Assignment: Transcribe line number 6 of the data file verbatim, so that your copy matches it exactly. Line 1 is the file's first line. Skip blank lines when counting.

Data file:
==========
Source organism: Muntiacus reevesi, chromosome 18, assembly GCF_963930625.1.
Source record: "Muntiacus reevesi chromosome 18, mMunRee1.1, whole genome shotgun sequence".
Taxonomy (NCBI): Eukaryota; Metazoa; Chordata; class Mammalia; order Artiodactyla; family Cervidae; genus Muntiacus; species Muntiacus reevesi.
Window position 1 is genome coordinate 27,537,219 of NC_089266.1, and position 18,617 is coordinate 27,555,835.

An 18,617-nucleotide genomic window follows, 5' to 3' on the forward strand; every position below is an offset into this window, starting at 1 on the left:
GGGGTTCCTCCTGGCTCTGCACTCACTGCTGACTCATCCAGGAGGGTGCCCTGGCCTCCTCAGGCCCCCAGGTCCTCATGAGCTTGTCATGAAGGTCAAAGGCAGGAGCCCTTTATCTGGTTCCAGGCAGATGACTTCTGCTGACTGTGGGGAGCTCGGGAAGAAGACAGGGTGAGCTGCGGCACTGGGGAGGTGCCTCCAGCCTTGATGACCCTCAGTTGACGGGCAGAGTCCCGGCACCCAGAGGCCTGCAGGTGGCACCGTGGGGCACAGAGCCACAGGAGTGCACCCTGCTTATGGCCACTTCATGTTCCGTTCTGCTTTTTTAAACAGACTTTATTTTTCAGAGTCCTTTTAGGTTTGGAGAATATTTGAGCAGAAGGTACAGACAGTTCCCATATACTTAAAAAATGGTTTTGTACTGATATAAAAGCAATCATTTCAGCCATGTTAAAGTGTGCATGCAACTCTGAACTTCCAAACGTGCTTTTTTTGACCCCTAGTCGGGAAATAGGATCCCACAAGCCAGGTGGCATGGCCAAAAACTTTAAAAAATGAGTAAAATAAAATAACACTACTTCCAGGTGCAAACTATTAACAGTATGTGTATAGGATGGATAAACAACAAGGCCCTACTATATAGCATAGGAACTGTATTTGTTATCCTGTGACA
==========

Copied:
GGGGTTCCTCCTGGCTCTGCACTCACTGCTGACTCATCCAGGAGGGTGCCCTGGCCTCCTCAGGCCCCCAGGTCCTCATGAGCTTGTCATGAAGGTCAAAGGCAGGAGCCCTTTATCTGGTTCCAGGCAGATGACTTCTGCTGACTGTGGGGAGCTCGGGAAGAAGACAGGGTGAGCTGCGGCACTGGGGAGGTGCCTCCAGCCTTGATGACCCTCAGTTGACGGGCAGAGTCCCGGCACCCAGAGGCCTGCAGGTGGCACCGTGGGGCACAGAGCCACAGGAGTGCACCCTGCTTATGGCCACTTCATGTTCCGTTCTGCTTTTTTAAACAGACTTTATTTTTCAGAGTCCTTTTAGGTTTGGAGAATATTTGAGCAGAAGGTACAGACAGTTCCCATATACTTAAAAAATGGTTTTGTACTGATATAAAAGCAATCATTTCAGCCATGTTAAAGTGTGCATGCAACTCTGAACTTCCAAACGTGCTTTTTTTGACCCCTAGTCGGGAAATAGGATCCCACAAGCCAGGTGGCATGGCCAAAAACTTTAAAAAATGAGTAAAATAAAATAACACTACTTCCAGGTGCAAACTATTAACAGTATGTGTATAGGATGGATAAACAACAAGGCCCTACTATATAGCATAGGAACTGTATTTGTTATCCTGTGACA